Background An estimated 1.6–3.8 million sports-related concussions occur annually in the United States. Previous research has indicated risk of recurrent concussion is especially high within 10 days after initial concussion. Recurrent concussions have been associated with negative long-term outcomes. This study compares severity of initial and recurrent concussions.
Methods Recurrent concussions within athletes in sport seasons were identified in the High School RIO database using a combination of factors including either athlete IDs, or combinations of demographic and sports-related variables, depending on available data. We calculated days between concussions, and paired analyses were completed comparing initial and recurrent concussion within athletes on symptomatology, symptom resolution and return to play time.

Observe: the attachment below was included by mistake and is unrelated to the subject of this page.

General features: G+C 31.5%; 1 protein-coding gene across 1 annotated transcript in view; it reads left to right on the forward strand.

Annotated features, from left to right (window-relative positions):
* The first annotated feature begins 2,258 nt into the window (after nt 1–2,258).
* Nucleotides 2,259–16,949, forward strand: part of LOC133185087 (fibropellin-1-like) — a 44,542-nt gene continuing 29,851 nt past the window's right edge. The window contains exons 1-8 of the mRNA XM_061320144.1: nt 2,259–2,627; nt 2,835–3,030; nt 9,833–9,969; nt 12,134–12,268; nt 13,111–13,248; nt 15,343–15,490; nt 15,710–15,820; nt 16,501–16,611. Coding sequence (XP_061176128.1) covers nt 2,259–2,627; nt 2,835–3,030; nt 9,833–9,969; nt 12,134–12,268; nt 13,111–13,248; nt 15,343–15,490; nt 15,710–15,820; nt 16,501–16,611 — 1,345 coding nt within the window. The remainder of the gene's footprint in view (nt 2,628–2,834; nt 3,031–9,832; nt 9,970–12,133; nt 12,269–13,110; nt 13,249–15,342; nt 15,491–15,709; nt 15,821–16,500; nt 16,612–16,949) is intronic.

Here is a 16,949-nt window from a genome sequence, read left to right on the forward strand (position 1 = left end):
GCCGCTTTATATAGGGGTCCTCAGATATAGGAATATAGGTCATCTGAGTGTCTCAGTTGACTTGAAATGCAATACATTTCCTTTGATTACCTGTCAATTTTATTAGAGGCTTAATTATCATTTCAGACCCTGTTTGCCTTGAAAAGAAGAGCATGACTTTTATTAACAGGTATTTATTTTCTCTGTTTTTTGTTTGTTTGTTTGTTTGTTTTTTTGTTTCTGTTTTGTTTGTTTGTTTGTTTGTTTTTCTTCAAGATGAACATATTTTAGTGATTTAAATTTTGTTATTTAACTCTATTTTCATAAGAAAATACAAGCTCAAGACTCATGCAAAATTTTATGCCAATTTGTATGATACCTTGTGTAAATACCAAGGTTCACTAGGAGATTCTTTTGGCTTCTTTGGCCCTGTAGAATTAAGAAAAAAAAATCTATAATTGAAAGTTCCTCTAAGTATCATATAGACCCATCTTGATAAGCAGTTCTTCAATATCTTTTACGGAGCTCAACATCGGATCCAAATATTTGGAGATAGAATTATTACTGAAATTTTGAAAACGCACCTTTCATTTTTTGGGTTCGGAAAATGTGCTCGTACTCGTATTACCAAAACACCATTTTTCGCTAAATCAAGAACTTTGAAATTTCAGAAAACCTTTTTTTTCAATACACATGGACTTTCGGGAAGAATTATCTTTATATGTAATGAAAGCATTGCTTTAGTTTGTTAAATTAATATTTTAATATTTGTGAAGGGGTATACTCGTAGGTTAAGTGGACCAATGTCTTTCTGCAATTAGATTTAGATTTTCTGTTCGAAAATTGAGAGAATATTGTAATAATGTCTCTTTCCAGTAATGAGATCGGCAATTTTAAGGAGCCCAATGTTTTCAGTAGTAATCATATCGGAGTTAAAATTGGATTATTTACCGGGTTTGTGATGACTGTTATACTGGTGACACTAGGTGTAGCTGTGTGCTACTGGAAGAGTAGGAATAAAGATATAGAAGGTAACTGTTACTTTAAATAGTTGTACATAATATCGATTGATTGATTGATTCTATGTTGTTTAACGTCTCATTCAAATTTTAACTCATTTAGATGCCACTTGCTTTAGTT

Results Concussion pairs were identified in 176 athletes. Median time between initial and recurrent concussions was 21 days (IQR:10–43 days). The only significant symptom difference between initial and recurrent concussion was loss of consciousness, which occurred more frequently in recurrent concussions (6.8% vs. 1.3%, p = 0.04). There was no significant difference in number of symptoms (p = 0.84) or symptom resolution time (p = 0.74). Recurrent concussions were much more likely to result in longer time loss from sport participation (p < 0.0001), with 27.6% of recurrent concussions being season-ending.
Conclusions We did not find evidence of significant differences between initial and recurrent concussions on measures of injury severity, however clinicians and athletes are treating these concussions differently in return to play clinical decision-making. Our study found a longer average amount of time between initial and recurrent concussions than previously reported, possibly due to change in concussion management guidelines. More research needs to be done comparing initial and recurrent concussions with a clearer mechanism to link injuries within athletes.
- brain injury
- sports injury
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